Seattle is fast becoming known as one of America’s hottest housing markets and home prices are reflecting the coinciding increase in demand. The average price of a single-family home jumped 12% to 15% in a year-over-year comparison of S&P CoreLogic Case-Shiller Home Price Index. This means a house that sold for $550,000 in October of 2016 would be listed at over $600,000 in October of 2017.
Available houses in Seattle are not only getting more expensive but are becoming increasingly difficult to find. Geekwire discovered a boarded up, run down house in the city’s Ballard neighborhood listed at a whopping $595,000 on Redfin. When Geekwire reached out to Redfin, they learned the house had multiple pending offers and was estimated to sell for $626,331. High priced tear downs like this one are often the result of a low housing inventory.
“With housing supply in Seattle at historical lows, the pressure placed on buyers to make tough, risk-ridden decisions is amplified. Brokers have to make sure their clients enter the market with eyes wide open,” said Tyler McKenzie, owner and designated broker of John L. Scott Real Estate West Seattle.
While this spike in cost and drop in availability makes it an ideal time to sell in Seattle, it can be rough on first-time homebuyers who aren’t bringing the profits of a home sale to the closing table. Additionally, many first-time home buyers are up against cash offers which adds another layer of competitiveness.
“I recently succeeded in helping buyers purchase a home for which there were ten competing offers. On the day our our pre-inspection, three others were underway,” continued McKenzie. “My role as a broker is to help clients make informed decisions concerning offer strategy. In this market, that may mean waiving contingencies a balanced market would not require of them.”
Challenges like these may be why we’re seeing a drop in the number of first-time home buyers. Not just in Seattle, but across the country. Typically, first time homebuyers have made up 40% of the nation’s home buying population. However, according to a CNBC article and National Association of Realtors’ (NAR) annual Profile of Home Buyers and Sellers report, that market share has been in decline and was sitting at 34% in 2017. The fourth-lowest share in the survey’s 36-year history. NAR’s Chief Economist Lawrence Yun shares that the persistent inventory shortages have also played a part in undercutting many new buyers chance of become homeowners.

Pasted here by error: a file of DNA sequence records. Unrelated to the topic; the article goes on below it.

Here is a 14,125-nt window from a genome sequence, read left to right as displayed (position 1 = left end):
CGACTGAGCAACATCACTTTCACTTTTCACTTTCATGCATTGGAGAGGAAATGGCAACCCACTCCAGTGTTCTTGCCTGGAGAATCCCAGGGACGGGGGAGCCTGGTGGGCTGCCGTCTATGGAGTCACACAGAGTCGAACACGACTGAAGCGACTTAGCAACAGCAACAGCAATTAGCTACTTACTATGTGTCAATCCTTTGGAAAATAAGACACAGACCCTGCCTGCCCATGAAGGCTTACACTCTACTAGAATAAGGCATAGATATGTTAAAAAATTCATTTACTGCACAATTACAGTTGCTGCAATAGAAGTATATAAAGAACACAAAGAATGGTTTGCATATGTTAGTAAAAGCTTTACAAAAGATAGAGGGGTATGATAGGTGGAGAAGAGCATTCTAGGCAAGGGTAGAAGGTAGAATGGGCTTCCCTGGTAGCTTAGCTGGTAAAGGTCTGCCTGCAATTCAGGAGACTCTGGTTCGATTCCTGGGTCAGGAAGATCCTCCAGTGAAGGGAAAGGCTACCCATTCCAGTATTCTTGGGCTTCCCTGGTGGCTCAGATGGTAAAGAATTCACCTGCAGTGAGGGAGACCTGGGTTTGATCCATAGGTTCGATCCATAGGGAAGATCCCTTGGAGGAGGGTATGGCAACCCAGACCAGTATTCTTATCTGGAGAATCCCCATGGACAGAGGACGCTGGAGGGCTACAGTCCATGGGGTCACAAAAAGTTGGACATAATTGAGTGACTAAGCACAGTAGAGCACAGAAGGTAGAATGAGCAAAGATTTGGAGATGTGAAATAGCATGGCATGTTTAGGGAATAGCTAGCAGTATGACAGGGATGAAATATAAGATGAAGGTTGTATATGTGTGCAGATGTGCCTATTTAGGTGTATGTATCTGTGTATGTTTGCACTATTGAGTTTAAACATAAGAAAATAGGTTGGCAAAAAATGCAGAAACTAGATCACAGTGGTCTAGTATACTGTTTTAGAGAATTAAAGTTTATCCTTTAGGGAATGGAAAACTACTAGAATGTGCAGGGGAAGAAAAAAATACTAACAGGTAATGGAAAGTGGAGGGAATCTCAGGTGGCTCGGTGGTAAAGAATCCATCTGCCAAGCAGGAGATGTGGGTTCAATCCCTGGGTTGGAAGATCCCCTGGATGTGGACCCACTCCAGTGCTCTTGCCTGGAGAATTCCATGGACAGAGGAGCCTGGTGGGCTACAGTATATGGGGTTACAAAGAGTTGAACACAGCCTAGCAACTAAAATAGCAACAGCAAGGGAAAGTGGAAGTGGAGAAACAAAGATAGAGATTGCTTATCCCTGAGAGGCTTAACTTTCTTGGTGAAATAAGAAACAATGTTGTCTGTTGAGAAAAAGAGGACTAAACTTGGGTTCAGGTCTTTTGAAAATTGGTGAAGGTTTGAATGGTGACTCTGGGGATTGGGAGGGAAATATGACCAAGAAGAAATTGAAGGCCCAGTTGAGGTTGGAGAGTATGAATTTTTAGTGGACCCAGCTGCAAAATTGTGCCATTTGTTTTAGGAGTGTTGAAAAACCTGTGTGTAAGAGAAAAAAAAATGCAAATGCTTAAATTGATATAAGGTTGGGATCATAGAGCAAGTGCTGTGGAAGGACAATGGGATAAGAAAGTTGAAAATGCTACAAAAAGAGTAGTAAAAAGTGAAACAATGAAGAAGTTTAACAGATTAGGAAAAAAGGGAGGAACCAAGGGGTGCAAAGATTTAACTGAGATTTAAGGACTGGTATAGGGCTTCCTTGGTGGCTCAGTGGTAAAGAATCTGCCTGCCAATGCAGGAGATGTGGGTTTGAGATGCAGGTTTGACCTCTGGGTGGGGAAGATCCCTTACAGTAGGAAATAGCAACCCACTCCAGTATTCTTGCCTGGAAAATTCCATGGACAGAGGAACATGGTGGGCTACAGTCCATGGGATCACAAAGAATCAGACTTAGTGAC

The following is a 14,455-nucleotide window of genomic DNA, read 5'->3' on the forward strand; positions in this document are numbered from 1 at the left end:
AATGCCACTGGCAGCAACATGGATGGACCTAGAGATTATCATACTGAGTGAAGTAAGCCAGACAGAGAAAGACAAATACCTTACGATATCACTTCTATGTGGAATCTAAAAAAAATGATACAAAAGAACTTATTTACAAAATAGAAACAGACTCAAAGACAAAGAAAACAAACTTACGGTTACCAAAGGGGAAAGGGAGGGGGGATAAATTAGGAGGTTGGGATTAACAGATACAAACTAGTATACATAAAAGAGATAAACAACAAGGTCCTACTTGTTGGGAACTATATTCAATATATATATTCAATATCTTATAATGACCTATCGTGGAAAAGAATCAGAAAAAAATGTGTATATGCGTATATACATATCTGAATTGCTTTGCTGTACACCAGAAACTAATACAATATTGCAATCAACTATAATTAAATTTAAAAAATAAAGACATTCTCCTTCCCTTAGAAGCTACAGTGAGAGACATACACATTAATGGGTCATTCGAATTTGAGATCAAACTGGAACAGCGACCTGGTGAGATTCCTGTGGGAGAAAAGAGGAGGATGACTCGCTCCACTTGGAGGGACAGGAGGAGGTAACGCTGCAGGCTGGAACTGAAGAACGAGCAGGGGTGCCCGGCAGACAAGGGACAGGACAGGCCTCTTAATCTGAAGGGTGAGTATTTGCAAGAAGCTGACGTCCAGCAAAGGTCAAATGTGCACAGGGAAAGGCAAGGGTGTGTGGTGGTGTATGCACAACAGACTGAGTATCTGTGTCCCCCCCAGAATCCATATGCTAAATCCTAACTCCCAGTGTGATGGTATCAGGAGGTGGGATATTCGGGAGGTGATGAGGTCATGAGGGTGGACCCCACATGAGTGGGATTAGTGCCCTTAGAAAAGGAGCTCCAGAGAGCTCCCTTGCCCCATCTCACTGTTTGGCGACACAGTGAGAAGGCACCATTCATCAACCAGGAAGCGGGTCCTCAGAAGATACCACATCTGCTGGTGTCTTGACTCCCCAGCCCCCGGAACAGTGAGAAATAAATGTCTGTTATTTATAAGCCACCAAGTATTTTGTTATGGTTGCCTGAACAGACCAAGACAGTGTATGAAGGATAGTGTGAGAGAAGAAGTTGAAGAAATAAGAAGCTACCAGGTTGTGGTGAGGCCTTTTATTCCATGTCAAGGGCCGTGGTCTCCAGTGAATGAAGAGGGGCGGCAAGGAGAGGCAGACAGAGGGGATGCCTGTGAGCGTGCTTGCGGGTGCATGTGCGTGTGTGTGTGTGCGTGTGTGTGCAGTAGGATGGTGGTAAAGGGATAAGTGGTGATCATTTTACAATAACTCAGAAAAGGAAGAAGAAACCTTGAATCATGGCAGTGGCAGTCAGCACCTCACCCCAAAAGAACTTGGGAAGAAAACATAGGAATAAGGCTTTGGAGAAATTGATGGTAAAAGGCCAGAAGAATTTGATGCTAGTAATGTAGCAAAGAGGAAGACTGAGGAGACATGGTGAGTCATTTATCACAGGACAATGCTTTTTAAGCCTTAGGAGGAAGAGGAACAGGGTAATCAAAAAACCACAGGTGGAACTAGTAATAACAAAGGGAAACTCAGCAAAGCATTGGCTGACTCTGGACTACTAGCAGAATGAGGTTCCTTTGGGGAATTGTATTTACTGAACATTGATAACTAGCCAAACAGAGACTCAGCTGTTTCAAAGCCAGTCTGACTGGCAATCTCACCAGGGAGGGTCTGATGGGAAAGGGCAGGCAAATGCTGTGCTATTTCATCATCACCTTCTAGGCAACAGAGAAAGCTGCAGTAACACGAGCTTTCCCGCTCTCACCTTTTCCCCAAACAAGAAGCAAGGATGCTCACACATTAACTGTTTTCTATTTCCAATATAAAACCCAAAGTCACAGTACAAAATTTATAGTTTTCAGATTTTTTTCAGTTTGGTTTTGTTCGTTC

So how can first-time home buyers increase their odds in hyper competitive real estate markets like Seattle?
- Be patient. It’s very possible that you may not be purchasing the first, or even second house you place an offer on. But you’ll get there if you stay with the process.
- An experienced agent is your greatest ally in tough markets like Seattle. When homes are selling well above asking price a REALTOR® can make the best use of your time and money by ensuring your search is focused on attainable properties.
- Take a second look at your “have to have” list and decide which items can be reclassified as “would love to have” so your search criteria is realistic.
- If possible, put in an offer with a downpayment that exceeds the average 20% and be ready to let go of some contingencies you might otherwise insist on.
First-time buyers should try not to be intimidated by the market. While buying a home in places like Seattle might mean more hurdles, it is still an attainable and worthwhile goal for prospective homeowners.